lysin


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Related to lysin: Arginin

lysin

 [li´sin]
1. an antibody that causes complement-dependent lysis of cells; often used with a prefix indicating the target cells, as hemolysin or bacteriolysin.
2. any substance that causes cell lysis.

ly·sin

(lī'sin),
1. A specific complement-fixing antibody that acts destructively on cells and tissues; the various types are designated in accordance with the form of antigen that stimulates the production of the lysin, for example, hemolysin, bacteriolysin.
2. Any substance that causes lysis.

lysin

/ly·sin/ (li´sin)
1. an antibody that causes complement-dependent lysis of cells; often used with a prefix indicating the target cells, e.g., hemolysin.
2. any substance that causes cytolysis.

lysin

(lī′sĭn)
n.
1. A substance that is capable of causing lysis.
2. An antibody that acts in conjunction with complement to cause lysis of cells.

lysin

[lī′sin]
a specific complement-fixing antibody that initiates the lysis of cells.

lysin

As a stand-alone word, a nonspecific term for:
(1) An antibody, especially a complement-fixing antibody; 
(2) Any substance capable of lysing something.

As a root (-lysin), the lysing of that with which it is partnered, as in:
(1) Bacteriolysin;
(2) Gametolysin; 
(3) Haemolysin, etc.

ly·sin

(lī'sin)
1. A complement-fixing antibody that acts destructively on cells and tissues; the various types are designated in accordance with the form of antigen that stimulates the production of the lysin, e.g., hemolysin, bacteriolysin.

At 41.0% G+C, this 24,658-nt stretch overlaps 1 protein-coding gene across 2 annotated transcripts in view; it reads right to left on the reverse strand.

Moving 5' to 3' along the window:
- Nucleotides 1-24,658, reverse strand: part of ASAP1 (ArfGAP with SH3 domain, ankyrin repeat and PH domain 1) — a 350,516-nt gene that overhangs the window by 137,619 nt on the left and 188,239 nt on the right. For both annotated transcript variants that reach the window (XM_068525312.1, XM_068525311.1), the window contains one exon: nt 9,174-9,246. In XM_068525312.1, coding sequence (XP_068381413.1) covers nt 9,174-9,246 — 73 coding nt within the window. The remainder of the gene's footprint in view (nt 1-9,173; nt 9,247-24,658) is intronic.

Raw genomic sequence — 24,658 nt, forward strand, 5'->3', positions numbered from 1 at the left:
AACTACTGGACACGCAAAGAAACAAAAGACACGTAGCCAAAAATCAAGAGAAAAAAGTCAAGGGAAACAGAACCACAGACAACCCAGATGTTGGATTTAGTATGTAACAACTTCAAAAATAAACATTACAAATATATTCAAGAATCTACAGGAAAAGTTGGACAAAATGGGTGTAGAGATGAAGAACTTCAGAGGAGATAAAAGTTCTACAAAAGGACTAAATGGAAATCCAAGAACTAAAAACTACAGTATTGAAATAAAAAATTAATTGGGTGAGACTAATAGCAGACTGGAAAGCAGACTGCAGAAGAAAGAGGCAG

2. Any substance that causes lysis.

lysin

Any substance capable of causing LYSIS, especially a specific antibody that brings about a COMPLEMENT FIXATION reaction.

lysin

a type of ANTIBODY.

ly·sin

(lī'sin)
1. A complement-fixing antibody that acts destructively on cells and tissues; the various types are designated in accordance with the form of antigen that stimulates the production of the lysin, e.g., hemolysin, bacteriolysin.
2. Any substance that causes lysis.

lysin (lī´sin),

n See plasmin.

lysin

1. an antibody capable of causing dissolution of cells, including hemolysin, bacteriolysin, etc.
2. a product of bacterial cells causing lysis. See bacteriolysin.
References in periodicals archive ?
The sperm acrosomal protein lysin was identified as significant in mediating this species-specific fertilization (Lewis et al.
X-ray crystal structure of the streptococcal specific phage lysin PlyC.
A private company is investigating to see whether chicken NK lysin can be developed into a product that targets and kills chicken intestinal parasites, she says.
Recent research indicates that phage-[gamma] bacterial lysin (PlyG) can lyse vegetative B.
Once they do, phages use lysin to break apart their host's cell walls so the new phages can infect other bacteria.
Transition from conventional monotherapy to a combinatorial approach using multi-therapy antibody and Lysin treatments
They've purified the protein, known as lysin, from the debris of phage-infected Streptococcus pyogenes and have shown that the enzyme alone can destroy bacteria in laboratory dishes.
Nringsanalys med avseende p rprotein, rfett, vxttrd, aska och vatten samt innehll av lysin och metionin.
On linkage groups INT_LG_2, -5, and -8, there are markers that could be targets for reproduction studies, because these markers showed significant association with fertilization protein and sperm lysin precursor genes.
Apparent ileal digestibility of amino acids in protein feedstuffs and diet formulation based on total vs digestible lysin for poultry.
Rapid evolution of fertilization selectivity and lysin cDNA sequences in teguline gastropods.